How to improve squat mobility in 4 simple steps

What you will learn:

Why is your squat mobility so important?

The squat is a powerful lower-body exercise that can improve your strength, flexibility, and balance. Whether you’re using your bodyweight or loaded up with a barbell or kettlebell, a basic squat is a great way to build your glutes, hamstrings, and quadriceps. However, if your squat technique is not up to scratch, you could be putting yourself at risk for injury.

Learning how to squat with proper form is easier than you might think! Below is my 4-step system to a perfect squat form. The squat can be a punishing exercise, so start slowly and gradually build up your squatting strength and endurance to avoid any injuries.

Step 1: Screen, Test or Assess your Squat Mobility

How will you fix your bad squat form if you don’t know what’s wrong with it? Before you do anything else, you’ll need to conduct some basic assessments to uncover your problem areas. Some screens you should use to assess your squat include:

  1. Breathing
  2. Ankle mobility
  3. Hip extension, internal and external hip rotation
  4. Overhead squat

You can use our 10 Step Self Screen to test all of these things.

Step 2: Mobilise the squat pattern

Once you have completed the initial assessment and addressed any issues, you will need to mobilise the pattern. Mobilisation is a helpful tool to prepare yourself for training and effectively moves the needle towards a pain-free squat pattern. Focus on trigger point therapy and mobilisation techniques such as proprioceptive neuromuscular facilitation techniques or PNF stretching with exercises that improve:

  1. Ankle Mobility
  2. Hip extension and;
  3. Internal & External rotation of the hip
The Couch Stretch for hip extension
The Frog Stretch for internal rotation
Active Pigeon Stretch for external rotation

If you’re new to training and looking to improve your hip mobility. Here’s a whole masterclass on squat mobility which includes the couch stretch, frog stretch and pigeon stretch:

Step 3: Stabilise your squat

Stability through range of motion is often forgotten. This can be achieved in many ways, but to fix your squat, you need to be able to move through the range of motion with stability.

If you find you are being pulled forward when performing an overhead squat, you might have issues with your trunk stability. The exercises in the following video will help teach you how to maintain your midline stability while your limbs are moving:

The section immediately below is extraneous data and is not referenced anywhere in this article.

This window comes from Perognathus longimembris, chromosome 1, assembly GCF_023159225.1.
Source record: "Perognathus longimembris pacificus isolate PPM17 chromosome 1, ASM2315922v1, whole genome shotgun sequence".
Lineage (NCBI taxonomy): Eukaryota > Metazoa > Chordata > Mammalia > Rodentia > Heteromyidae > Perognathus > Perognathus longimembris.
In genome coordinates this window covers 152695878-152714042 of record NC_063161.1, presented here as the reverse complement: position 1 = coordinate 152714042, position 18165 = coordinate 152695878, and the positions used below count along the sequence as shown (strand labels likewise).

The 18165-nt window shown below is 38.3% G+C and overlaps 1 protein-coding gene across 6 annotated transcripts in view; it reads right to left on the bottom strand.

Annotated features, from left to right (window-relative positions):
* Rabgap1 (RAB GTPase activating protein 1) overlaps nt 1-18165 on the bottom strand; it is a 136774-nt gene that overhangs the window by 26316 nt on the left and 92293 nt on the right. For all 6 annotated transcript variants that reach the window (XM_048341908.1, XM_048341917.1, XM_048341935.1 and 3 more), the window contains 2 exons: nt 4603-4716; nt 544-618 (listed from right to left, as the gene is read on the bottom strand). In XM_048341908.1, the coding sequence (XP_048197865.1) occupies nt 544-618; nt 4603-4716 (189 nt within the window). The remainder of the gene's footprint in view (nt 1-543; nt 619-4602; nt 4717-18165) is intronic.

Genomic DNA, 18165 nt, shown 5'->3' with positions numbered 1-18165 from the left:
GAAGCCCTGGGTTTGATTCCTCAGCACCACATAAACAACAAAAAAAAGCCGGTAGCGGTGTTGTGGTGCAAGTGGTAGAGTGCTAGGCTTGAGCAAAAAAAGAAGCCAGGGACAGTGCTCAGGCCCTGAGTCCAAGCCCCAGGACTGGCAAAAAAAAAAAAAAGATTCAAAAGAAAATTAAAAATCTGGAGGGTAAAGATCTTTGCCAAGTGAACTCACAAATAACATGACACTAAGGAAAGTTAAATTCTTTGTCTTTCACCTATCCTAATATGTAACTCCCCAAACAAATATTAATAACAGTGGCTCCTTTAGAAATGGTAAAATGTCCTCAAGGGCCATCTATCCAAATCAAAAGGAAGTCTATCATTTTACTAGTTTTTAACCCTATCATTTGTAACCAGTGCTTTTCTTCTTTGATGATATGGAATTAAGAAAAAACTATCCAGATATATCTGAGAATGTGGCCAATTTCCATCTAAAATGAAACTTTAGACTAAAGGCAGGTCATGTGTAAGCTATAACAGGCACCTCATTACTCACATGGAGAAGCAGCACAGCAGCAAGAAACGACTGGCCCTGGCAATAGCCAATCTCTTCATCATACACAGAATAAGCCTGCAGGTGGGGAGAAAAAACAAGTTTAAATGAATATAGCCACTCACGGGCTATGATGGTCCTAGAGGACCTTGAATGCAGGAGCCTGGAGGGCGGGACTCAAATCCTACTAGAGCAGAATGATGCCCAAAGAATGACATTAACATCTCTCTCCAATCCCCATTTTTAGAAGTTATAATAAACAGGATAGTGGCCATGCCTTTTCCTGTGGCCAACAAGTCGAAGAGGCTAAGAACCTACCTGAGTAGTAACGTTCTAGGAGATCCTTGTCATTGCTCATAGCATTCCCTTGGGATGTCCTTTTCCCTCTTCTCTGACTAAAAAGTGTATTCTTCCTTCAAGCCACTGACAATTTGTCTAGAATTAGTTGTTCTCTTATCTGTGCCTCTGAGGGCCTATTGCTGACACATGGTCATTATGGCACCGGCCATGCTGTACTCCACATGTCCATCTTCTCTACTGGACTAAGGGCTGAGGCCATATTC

Step 4: Integrate your squat back into training

When mastering the proper squat form, you must select the right squat movement for your ability level or goal. Options include:

  • Bulgarian split squats
  • Cossack squats
  • Airborne lunge
  • Pistol squats

These are great movements that isolate each side in split and single stance. This is helpful if you have discovered asymmetries within your squat and need to focus on one side in particular.

Cossack squats and other lateral movements can help get you out of the sagittal plane to improve your lateral hip stability.

When integrating new squat variations into your workout routines, start with high reps and low weight to allow your body to adjust over time. You can start this with minimal equipment by mastering goblet squat form with a single kettlebell or dumbbell.

In the video below, we’ll take you through various exercises to improve your squat mobility, such as the goblet squat, lunge varieties, split squats, and single kettlebell movements.

By following this 4-step system, you’ll be squatting like a champ in no time. This system can be applied to different squat variations that you’re on your way to mastering, from the basic squat to a sumo squat, squat jump, and more!

A full squat workout to improve squat mobility

Complete the sequence below for 2-3 rounds. Use as little rest as possible and add more rounds if required:

60sec Ankle Mobility or Sitting Drills e/s
60sec Couch Stretch or Lunging Activation e/s
60sec Hip Prying


15 Face the Wall Squats
10 Goblet Squats or similar

Swap hip prying for frog stretch (internal rotation) or active pigeon (external rotation) as required. You can also use a barbell, kettlebell or dumbbell for your weighted squat exercise.

Once completed you can test movements such as your Ankle ROM and Overhead Squat to assess the impact of the session

If you’re really looking to take your squatting ability to the next level, try working towards your first Pistol Squat.

Don’t forget to periodically complete the Self Screen to make sure you’re heading in the right direction and to identify any problem areas that come up that may hinder your good squat form. Ready to progress your training? Try these split squat and lunge variations here.

Ready to continue the journey?

Sign up for the weekly email that will help you build better habits, live longer and reach your potential: